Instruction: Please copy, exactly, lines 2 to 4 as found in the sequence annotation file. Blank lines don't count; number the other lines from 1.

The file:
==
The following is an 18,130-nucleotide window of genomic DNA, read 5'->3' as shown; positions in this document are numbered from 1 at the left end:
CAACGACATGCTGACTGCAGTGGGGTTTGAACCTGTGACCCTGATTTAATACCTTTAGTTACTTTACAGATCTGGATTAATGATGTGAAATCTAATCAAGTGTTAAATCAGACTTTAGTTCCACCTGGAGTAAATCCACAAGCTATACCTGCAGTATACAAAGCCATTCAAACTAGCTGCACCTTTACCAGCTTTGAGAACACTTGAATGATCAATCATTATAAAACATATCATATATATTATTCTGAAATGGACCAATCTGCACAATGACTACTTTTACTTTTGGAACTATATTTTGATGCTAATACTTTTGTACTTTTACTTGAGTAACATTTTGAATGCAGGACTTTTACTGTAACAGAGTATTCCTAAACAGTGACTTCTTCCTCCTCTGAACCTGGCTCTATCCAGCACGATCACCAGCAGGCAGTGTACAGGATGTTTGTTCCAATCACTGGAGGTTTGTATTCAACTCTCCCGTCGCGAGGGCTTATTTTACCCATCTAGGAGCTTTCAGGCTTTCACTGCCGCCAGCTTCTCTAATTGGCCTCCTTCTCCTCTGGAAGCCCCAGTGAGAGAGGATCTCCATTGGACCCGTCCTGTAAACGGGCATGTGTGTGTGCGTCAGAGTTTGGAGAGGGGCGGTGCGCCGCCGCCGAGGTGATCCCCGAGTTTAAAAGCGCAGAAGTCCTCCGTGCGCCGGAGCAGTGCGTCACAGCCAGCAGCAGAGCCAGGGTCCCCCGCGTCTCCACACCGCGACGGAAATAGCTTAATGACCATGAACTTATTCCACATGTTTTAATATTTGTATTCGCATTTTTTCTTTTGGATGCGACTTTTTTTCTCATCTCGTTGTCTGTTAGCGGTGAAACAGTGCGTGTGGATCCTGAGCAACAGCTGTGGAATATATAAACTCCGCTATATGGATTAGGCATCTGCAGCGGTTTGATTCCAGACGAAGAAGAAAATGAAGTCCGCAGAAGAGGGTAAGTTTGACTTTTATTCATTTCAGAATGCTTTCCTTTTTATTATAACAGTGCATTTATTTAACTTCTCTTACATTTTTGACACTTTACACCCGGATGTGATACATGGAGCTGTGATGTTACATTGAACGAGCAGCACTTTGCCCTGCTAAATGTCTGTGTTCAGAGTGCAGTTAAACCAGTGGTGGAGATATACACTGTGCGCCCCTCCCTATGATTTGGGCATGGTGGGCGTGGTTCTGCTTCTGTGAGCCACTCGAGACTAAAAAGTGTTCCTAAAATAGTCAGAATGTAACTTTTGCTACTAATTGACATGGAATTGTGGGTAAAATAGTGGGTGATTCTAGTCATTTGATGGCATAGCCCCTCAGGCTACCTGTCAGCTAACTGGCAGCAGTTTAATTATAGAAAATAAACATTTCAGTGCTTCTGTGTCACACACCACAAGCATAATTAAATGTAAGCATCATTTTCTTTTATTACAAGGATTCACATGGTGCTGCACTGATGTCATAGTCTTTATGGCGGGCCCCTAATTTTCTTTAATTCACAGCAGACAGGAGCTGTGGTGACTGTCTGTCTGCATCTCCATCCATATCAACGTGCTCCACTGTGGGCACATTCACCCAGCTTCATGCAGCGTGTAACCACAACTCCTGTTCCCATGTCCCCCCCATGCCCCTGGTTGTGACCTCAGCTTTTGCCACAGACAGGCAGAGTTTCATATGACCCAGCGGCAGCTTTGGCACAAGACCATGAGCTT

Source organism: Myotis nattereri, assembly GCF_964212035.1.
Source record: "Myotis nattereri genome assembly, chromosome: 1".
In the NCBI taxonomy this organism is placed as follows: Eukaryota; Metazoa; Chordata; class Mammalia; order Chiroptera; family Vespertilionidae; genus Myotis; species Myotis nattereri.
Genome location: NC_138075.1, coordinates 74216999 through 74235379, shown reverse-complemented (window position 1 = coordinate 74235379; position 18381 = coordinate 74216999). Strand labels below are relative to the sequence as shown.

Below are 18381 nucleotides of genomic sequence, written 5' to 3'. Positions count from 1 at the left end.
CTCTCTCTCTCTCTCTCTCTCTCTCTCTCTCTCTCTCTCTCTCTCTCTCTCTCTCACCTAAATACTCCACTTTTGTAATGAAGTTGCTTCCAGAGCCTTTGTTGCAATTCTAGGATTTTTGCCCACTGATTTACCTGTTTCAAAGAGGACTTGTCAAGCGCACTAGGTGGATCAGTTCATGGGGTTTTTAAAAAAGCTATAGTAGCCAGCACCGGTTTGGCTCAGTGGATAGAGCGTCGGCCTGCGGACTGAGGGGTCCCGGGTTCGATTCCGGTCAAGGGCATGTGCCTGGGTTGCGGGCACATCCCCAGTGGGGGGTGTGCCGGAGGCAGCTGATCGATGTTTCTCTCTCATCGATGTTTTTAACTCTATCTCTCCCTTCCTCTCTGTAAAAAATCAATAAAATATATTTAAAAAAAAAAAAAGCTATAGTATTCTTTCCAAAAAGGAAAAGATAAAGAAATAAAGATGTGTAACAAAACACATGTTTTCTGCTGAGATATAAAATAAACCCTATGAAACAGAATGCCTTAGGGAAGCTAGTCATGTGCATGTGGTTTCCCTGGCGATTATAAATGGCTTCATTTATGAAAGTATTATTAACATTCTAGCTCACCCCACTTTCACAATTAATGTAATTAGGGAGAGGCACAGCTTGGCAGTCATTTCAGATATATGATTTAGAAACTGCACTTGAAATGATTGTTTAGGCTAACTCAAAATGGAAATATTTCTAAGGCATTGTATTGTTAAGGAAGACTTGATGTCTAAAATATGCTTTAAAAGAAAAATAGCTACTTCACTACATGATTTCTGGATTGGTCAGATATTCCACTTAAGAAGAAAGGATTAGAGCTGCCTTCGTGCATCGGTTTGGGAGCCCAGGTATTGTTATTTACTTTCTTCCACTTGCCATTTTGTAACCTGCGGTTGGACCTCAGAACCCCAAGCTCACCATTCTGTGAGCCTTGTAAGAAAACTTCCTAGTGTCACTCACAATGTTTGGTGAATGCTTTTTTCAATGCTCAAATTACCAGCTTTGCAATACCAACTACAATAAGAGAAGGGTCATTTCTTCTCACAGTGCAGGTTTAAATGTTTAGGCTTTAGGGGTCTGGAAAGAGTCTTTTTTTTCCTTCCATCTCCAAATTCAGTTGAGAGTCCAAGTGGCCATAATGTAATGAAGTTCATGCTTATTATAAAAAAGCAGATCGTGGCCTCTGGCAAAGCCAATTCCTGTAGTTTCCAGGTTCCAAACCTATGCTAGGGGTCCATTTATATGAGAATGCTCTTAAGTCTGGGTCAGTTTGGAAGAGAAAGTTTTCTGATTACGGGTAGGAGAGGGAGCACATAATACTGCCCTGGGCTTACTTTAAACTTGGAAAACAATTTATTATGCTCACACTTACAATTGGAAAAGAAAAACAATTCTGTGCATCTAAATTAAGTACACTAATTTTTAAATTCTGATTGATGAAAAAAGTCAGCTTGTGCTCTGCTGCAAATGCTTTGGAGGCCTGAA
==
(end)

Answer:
CAACGACATGCTGACTGCAGTGGGGTTTGAACCTGTGACCCTGATTTAATACCTTTAGTTACTTTACAGATCTGGATTAATGATGTGAAATCTAATCAAGTGTTAAATCAGACTTTAGTTCCACCTGGAGTAAATCCACAAGCTATACCTGCAGTATACAAAGCCATTCAAACTAGCTGCACCTTTACCAGCTTTGAGAACACTTGAATGATCAATCATTATAAAACATATCATATATATTATTCTGAAATGGACCAATCTGCACAATGACTACTTTTACTTTTGGAACTATATTTTGATGCTAATACTTTTGTACTTTTACTTGAGTAACATTTTGAATGCAGGACTTTTACTGTAACAGAGTATTCCTAAACAGTGACTTCTTCCTCCTCTGAACCTGGCTCTATCCAGCACGATCACCAGCAGGCAGTGTACAGGATGTTTGTTCCAATCACTGGAGGTTTGTATTCAACTCTCCCGTCGCGAGGGCTTATTTTACCCATCTAGGAGCTTTCAGGCTTTCACTGCCGCCAGCTTCTCTAATTGGCCTCCTTCTCCTCTGGAAGCCCCAGTGAGAGAGGATCTCCATTGGACCCGTCCTGTAAACGGGCATGTGTGTGTGCGTCAGAGTTTGGAGAGGGGCGGTGCGCCGCCGCCGAGGTGATCCCCGAGTTTAAAAGCGCAGAAGTCCTCCGTGCGCCGGAGCAGTGCGTCACAGCCAGCAGCAGAGCCAGGGTCCCCCGCGTCTCCACACCGCGACGGAAATAGCTTAATGACCATGAACTTATTCCACATGTTTTAATATTTGTATTCGCATTTTTTCTTTTGGATGCGACTTTTTTTCTCATCTCGTTGTCTGTTAGCGGTGAAACAGTGCGTGTGGATCCTGAGCAACAGCTGTGGAATATATAAACTCCGCTATATGGATTAGGCATCTGCAGCGGTTTGATTCCAGACGAAGAAGAAAATGAAGTCCGCAGAAGAGGGTAAGTTTGACTTTTATTCATTTCAGAATGCTTTCCTTTTTATTATAACAGTGCATTTATTTAACTTCTCTTACATTTTTGACACTTTACACCCGGATGTGATACATGGAGCTGTGATGTTACATTGAACGAGCAGCACTTTGCCCTGCTAAATGTCTGTGTTCAGAGTGCAGTTAAACCAGTGGTGGAGATATACACTGTGCGCCCCTCCCTATGATTTGGGCATGGTGGGCGTGGTTCTGCTTCTGTGAGCCACTCGAGACTAAAAAGTGTTCCTAAAATAGTCAGAATGTAACTTTTGCTACTAATTGACATGGAATTGTGGGTAAAATAGTGGGTGATTCTAGTCATTTGATGGCATAGCCCCTCAGGCTACCTGTCAGCTAACTGGCAGCAGTTTAATTATAGAAAATAAACATTTCAGTGCTTCTGTGTCACACACCACAAGCATAATTAAATGTAAGCATCATTTTCTTTTATTACAAGGATTCACATGGTGCTGCACTGATGTCATAGTCTTTATGGCGGGCCCCTAATTTTCTTTAATTCACAGCAGACAGGAGCTGTGGTGACTGTCTGTCTGCATCTCCATCCATATCAACGTGCTCCACTGTGGGCACATTCACCCAGCTTCATGCAGCGTGTAACCACAACTCCTGTTCCCATGTCCCCCCCATGCCCCTGGTTGTGACCTCAGCTTTTGCCACAGACAGGCAGAGTTTCATATGACCCAGCGGCAGCTTTGGCACAAGACCATGAGCTT

Source organism: Myotis nattereri, assembly GCF_964212035.1.
Source record: "Myotis nattereri genome assembly, chromosome: 1".